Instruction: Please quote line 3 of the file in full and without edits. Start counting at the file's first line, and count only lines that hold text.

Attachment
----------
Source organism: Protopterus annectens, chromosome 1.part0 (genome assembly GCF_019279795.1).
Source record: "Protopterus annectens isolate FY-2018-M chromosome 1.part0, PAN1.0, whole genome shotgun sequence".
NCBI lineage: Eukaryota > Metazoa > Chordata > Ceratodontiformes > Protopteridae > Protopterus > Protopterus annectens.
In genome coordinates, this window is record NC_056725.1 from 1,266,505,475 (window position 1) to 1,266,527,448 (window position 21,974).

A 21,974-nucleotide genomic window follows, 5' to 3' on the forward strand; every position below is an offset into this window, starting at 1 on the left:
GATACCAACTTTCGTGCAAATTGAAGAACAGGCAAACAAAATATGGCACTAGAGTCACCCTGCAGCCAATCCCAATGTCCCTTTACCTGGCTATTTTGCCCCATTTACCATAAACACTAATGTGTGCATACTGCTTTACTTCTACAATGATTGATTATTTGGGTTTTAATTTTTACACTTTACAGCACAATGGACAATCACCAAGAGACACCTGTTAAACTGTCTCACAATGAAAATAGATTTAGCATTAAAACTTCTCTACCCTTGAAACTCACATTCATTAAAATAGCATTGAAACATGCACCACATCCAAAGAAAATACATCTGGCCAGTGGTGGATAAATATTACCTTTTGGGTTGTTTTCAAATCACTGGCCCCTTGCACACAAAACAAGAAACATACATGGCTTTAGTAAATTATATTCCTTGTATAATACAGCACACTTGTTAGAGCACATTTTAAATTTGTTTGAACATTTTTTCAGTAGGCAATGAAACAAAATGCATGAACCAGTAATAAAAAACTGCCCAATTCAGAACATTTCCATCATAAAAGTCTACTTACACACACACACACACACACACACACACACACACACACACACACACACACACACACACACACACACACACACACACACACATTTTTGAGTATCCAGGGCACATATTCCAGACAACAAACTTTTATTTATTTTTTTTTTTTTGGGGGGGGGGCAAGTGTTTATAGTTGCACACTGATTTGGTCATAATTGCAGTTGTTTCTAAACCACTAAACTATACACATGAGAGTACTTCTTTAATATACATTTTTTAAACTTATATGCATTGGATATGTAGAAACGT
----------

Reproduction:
NCBI lineage: Eukaryota > Metazoa > Chordata > Ceratodontiformes > Protopteridae > Protopterus > Protopterus annectens.